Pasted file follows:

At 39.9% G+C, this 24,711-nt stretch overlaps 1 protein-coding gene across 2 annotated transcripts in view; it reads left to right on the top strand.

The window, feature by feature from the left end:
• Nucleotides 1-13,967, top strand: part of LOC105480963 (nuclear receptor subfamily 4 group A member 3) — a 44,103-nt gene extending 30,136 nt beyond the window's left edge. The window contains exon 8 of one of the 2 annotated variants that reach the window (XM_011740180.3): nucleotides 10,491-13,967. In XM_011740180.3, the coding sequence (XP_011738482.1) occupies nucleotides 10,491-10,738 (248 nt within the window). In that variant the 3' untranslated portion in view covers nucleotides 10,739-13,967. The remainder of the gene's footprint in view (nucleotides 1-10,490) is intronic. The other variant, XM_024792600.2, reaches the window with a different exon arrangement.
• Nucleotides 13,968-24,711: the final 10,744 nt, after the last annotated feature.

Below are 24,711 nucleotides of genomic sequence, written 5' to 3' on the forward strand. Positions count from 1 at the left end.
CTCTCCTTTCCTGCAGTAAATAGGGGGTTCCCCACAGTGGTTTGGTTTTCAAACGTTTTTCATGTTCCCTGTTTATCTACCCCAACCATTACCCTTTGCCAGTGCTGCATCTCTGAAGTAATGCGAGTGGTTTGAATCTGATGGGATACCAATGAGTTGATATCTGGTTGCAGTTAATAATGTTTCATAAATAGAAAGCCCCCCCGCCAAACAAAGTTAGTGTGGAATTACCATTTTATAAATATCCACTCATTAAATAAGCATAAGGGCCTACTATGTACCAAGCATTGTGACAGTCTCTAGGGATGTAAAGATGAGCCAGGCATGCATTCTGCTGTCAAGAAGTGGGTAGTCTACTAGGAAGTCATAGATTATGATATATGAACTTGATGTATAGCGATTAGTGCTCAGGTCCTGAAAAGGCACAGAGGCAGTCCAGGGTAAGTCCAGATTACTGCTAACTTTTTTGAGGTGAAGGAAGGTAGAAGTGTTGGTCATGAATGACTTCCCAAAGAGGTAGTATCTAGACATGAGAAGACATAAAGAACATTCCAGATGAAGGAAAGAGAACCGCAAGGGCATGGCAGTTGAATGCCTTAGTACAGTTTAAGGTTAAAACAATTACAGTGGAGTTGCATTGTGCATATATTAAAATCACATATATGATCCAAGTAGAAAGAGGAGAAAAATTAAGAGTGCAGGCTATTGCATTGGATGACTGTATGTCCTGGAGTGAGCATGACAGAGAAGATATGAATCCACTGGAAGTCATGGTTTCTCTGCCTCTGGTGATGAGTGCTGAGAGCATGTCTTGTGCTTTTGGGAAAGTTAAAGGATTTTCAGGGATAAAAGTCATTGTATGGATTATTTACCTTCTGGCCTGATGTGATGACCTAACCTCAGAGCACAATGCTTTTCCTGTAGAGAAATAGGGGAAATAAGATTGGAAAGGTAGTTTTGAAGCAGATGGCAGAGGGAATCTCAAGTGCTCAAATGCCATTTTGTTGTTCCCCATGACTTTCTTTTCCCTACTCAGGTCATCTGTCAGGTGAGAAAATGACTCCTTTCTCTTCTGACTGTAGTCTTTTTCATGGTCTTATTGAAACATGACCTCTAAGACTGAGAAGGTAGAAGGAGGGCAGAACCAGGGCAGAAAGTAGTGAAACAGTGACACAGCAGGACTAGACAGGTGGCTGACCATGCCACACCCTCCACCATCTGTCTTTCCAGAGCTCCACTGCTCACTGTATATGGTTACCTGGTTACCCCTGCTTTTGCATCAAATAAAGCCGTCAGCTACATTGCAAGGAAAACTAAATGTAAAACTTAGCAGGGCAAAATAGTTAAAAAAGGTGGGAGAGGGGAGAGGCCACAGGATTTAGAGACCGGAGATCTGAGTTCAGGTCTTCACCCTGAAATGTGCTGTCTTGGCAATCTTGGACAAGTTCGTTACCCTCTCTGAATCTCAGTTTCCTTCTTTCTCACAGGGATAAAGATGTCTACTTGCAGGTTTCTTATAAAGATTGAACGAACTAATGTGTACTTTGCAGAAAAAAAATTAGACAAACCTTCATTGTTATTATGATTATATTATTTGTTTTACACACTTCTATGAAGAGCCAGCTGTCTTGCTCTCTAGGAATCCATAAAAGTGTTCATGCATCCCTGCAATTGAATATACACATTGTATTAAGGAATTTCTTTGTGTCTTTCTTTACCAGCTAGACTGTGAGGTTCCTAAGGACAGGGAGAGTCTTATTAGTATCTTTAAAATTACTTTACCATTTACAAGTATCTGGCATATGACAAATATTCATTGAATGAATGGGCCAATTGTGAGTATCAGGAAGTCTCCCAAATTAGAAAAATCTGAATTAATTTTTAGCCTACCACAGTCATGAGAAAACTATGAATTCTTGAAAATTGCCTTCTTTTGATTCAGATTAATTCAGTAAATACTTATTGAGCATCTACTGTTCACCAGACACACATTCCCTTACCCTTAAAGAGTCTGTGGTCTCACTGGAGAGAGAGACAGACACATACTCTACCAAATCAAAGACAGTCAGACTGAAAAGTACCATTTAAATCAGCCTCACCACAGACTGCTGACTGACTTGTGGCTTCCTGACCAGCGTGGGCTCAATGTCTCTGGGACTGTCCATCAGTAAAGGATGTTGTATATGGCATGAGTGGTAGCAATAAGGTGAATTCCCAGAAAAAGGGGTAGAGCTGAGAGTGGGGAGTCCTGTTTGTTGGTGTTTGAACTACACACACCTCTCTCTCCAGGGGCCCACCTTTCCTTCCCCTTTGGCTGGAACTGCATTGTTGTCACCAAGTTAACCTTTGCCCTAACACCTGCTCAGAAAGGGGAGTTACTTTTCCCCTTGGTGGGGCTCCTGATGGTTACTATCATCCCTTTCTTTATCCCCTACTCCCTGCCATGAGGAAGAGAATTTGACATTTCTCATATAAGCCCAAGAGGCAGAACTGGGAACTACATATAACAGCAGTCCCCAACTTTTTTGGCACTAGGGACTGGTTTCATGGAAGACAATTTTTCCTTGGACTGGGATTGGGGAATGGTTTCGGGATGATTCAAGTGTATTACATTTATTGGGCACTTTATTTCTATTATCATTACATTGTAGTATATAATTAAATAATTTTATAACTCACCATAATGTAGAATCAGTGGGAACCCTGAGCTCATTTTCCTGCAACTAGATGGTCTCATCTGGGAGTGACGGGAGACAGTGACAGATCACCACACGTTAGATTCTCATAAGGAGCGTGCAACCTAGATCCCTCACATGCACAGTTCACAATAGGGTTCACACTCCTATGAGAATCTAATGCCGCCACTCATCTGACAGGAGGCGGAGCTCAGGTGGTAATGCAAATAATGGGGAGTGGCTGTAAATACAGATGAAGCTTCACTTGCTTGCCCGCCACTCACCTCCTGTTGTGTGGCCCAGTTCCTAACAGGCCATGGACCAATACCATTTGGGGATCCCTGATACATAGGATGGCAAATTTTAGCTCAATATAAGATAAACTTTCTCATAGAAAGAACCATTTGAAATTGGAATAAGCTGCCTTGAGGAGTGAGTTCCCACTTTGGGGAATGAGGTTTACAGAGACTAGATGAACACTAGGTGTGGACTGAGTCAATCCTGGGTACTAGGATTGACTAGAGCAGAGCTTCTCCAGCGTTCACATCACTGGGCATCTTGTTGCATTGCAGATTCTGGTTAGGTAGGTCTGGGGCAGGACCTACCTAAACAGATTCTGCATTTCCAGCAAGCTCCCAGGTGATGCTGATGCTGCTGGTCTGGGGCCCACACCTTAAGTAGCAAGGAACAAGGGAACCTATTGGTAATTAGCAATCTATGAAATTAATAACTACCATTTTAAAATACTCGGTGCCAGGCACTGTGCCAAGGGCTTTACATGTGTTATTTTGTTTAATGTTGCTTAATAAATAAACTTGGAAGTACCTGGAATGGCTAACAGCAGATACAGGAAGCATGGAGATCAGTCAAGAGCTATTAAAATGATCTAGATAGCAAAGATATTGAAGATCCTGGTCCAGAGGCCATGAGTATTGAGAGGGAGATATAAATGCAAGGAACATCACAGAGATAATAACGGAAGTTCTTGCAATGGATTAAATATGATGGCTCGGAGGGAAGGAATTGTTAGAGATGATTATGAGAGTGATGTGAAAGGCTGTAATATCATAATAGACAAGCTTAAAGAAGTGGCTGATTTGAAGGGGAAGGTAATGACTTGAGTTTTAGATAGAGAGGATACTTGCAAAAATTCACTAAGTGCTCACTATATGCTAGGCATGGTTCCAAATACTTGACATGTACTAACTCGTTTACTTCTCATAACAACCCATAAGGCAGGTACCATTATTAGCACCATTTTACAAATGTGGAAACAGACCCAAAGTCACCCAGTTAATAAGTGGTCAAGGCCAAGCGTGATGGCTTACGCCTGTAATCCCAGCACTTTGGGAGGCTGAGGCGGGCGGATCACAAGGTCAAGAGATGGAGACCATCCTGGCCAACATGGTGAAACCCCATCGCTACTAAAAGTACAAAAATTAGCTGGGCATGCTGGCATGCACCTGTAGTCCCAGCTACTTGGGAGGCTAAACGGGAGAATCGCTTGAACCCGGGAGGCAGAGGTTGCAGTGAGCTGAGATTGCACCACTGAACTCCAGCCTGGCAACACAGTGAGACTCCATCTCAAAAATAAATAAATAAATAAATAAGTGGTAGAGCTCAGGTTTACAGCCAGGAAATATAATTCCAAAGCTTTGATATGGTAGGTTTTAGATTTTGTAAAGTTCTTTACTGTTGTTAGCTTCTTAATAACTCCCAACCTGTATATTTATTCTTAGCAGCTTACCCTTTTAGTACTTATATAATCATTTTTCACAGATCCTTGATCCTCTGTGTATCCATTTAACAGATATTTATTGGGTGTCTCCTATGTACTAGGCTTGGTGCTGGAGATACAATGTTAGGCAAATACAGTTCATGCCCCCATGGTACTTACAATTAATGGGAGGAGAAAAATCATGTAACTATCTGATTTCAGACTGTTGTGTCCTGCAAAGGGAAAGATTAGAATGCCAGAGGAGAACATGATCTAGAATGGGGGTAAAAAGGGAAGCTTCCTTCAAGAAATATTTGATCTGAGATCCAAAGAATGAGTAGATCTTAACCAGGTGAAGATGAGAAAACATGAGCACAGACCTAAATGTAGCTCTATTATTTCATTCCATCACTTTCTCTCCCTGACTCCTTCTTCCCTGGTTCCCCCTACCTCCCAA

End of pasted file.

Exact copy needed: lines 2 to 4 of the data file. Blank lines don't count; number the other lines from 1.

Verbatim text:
The window, feature by feature from the left end:
• Nucleotides 1-13,967, top strand: part of LOC105480963 (nuclear receptor subfamily 4 group A member 3) — a 44,103-nt gene extending 30,136 nt beyond the window's left edge. The window contains exon 8 of one of the 2 annotated variants that reach the window (XM_011740180.3): nucleotides 10,491-13,967. In XM_011740180.3, the coding sequence (XP_011738482.1) occupies nucleotides 10,491-10,738 (248 nt within the window). In that variant the 3' untranslated portion in view covers nucleotides 10,739-13,967. The remainder of the gene's footprint in view (nucleotides 1-10,490) is intronic. The other variant, XM_024792600.2, reaches the window with a different exon arrangement.
• Nucleotides 13,968-24,711: the final 10,744 nt, after the last annotated feature.